Monday, January 21, 2013

Is My Retirement Goal Attainable? Under Current Assumptions, We Fall Short Unless We Invest More in LendingClub Peer-to-Peer Notes.

The banner on my website clearly states a goal of mine to retire in 2025 with passive income in the amount of $125k per year.  Since 2004, this goal has shifted from retiring at 47 years of age to 51 years old.  I made this shift on my banner around 2010.  My earlier aggressive goal was likely based on a confidence in the real estate market in 2004.  That confidence in real estate remains, but now to a smaller extent.

To retire at 51 years of age, I assume that I serve 29 yrs in the military and retire as an O6.  This is a big assumption in that this would require a promotion from O5 and my wife to tolerate another 12 and a half years of my service.  I believe the is not that much of a stretch since we are getting to the point where she will homestead and most of my follow on assignments are likely possible in the DC beltway (where wife wants to homestead until I retire).

Assuming I make it to 29 yrs of service and retire as an O6, I should net $64,109 per year after taxes and survivor benefit premium payments.

The wife is civil service and if she homesteads after our next assignment and stays in her current line of work, we're looking at an additional $7,023 per year for her pension after taxes and survivor benefit premium.

We have three investment properties now, two of which are paid off and another one that will be paid off within the next 20 months.  In 20 months, these properties will be bringing in a net of $15,463 a year after taxes, insurance, maintenance and management fees.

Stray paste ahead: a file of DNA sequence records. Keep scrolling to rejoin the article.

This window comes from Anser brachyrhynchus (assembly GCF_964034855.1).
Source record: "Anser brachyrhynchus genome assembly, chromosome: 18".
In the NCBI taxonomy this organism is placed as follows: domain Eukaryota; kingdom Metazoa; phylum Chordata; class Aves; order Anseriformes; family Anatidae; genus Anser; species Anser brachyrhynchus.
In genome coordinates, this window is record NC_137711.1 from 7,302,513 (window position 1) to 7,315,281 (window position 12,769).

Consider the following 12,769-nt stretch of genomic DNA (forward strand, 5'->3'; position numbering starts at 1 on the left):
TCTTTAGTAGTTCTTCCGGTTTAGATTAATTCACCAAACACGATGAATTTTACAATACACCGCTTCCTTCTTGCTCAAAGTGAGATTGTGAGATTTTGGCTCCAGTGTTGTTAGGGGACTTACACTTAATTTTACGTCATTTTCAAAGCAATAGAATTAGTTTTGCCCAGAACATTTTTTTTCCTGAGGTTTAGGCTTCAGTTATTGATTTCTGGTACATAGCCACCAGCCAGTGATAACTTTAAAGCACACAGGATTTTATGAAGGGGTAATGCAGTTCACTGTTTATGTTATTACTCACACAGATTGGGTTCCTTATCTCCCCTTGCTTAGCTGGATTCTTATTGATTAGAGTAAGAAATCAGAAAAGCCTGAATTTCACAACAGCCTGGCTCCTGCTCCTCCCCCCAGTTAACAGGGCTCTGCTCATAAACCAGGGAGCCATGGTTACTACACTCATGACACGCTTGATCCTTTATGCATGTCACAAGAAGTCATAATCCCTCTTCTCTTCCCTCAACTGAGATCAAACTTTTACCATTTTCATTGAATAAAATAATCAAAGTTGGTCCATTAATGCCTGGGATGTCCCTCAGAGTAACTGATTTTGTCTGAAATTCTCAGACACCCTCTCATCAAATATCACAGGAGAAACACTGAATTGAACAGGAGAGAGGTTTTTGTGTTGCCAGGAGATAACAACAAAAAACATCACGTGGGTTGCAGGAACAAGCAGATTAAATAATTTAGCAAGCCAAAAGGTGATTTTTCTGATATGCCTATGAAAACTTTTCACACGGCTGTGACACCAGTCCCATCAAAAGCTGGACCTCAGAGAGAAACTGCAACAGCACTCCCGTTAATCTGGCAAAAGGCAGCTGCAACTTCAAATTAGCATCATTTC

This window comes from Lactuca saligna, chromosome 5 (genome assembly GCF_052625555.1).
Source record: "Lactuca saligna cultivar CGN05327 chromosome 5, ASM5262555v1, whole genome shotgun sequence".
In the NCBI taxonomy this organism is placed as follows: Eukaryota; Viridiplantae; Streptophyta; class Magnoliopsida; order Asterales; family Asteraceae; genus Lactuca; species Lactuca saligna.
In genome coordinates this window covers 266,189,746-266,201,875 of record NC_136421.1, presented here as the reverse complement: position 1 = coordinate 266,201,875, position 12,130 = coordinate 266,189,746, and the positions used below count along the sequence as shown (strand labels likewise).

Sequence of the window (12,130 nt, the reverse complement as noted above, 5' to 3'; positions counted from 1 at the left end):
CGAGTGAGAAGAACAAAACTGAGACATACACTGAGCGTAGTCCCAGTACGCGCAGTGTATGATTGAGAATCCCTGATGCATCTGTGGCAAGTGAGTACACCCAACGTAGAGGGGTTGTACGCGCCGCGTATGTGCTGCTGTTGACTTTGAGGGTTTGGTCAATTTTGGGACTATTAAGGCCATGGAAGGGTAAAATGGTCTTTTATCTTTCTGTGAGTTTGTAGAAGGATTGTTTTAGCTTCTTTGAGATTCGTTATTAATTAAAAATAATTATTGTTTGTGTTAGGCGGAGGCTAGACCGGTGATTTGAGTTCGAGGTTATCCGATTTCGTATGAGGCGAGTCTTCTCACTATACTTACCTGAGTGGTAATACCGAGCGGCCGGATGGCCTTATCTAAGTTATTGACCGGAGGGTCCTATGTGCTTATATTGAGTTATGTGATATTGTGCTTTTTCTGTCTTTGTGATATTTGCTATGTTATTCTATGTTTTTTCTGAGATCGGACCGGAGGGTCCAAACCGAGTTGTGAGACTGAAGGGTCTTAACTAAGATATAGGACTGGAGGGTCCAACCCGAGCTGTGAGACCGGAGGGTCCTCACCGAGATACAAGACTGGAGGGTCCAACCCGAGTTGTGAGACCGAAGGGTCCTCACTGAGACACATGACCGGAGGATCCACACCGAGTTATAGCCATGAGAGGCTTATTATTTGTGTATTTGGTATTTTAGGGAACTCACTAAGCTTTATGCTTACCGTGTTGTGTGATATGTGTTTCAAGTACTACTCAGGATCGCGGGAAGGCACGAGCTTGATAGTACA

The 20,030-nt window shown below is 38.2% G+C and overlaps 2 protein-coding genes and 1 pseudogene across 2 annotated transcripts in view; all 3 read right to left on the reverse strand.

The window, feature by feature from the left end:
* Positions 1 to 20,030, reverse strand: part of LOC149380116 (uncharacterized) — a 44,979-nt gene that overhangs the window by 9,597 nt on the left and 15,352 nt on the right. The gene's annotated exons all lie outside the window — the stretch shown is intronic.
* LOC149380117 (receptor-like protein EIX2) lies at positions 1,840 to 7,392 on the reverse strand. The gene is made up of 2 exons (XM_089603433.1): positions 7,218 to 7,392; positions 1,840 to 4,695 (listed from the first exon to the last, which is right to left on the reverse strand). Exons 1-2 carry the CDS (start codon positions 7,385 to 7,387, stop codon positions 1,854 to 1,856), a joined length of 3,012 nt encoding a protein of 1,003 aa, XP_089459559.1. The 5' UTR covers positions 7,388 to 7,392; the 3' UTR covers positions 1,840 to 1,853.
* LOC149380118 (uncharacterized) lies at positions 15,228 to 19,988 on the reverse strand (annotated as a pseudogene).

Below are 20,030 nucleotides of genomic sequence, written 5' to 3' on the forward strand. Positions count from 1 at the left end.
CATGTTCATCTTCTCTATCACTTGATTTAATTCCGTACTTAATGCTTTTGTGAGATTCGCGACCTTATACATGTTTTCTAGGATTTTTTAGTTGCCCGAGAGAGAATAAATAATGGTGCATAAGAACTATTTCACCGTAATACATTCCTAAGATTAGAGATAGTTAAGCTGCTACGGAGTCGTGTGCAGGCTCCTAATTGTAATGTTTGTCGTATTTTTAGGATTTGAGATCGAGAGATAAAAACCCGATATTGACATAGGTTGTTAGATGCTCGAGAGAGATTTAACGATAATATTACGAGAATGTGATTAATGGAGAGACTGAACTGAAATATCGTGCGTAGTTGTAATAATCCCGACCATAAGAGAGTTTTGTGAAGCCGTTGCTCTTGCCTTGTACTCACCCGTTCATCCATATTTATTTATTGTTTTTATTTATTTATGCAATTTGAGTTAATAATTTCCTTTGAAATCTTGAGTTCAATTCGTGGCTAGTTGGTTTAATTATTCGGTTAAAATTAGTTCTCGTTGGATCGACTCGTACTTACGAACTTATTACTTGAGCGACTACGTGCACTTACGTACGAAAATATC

Totaling these three items gives us a net of $86,595

$64,109     29 yr military pension
 $7,023      17 yr civil service pension
$15,463     Investment Property Income
$86,595     Projected Net Income in Retirement

Now, this leaves a passive income shortfall of $38,405.

A retirement at 51 yrs of age does not permit including distributions from 401Ks and IRAs.  We do not save a lot into these investment vehicles because we have been focusing on paying off real estate and generating free cash flow.  At the age of 51, we should have about $290k or more in these retirement investment vehicles assuming a conservative 4% annual return rate.  

Now, what other assumptions are we making and where do we think we'll end up in meeting our goal of $125k in passive income?

We are saving $600/month in our dividend reinvestment plans.  Assuming a 8.4% annual return, we are projected to accrue $233,387.  Assuming our current portfolio dividend rate of 2.6% remains the same, this would bring in about $5,158 per year after taxes.